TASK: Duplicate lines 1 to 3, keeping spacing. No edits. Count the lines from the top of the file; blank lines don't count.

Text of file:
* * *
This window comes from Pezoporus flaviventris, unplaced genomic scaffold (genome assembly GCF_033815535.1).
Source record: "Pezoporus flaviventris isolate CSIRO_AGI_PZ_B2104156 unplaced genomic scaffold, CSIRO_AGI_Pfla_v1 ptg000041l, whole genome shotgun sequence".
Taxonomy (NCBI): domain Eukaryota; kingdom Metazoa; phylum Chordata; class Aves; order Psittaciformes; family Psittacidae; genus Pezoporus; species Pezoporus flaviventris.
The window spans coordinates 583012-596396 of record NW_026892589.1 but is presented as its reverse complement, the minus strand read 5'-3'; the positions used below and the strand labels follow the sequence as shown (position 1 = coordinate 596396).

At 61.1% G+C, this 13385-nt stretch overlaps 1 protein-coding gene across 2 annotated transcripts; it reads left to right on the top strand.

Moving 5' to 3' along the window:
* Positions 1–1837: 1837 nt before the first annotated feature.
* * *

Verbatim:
This window comes from Pezoporus flaviventris, unplaced genomic scaffold (genome assembly GCF_033815535.1).
Source record: "Pezoporus flaviventris isolate CSIRO_AGI_PZ_B2104156 unplaced genomic scaffold, CSIRO_AGI_Pfla_v1 ptg000041l, whole genome shotgun sequence".
Taxonomy (NCBI): domain Eukaryota; kingdom Metazoa; phylum Chordata; class Aves; order Psittaciformes; family Psittacidae; genus Pezoporus; species Pezoporus flaviventris.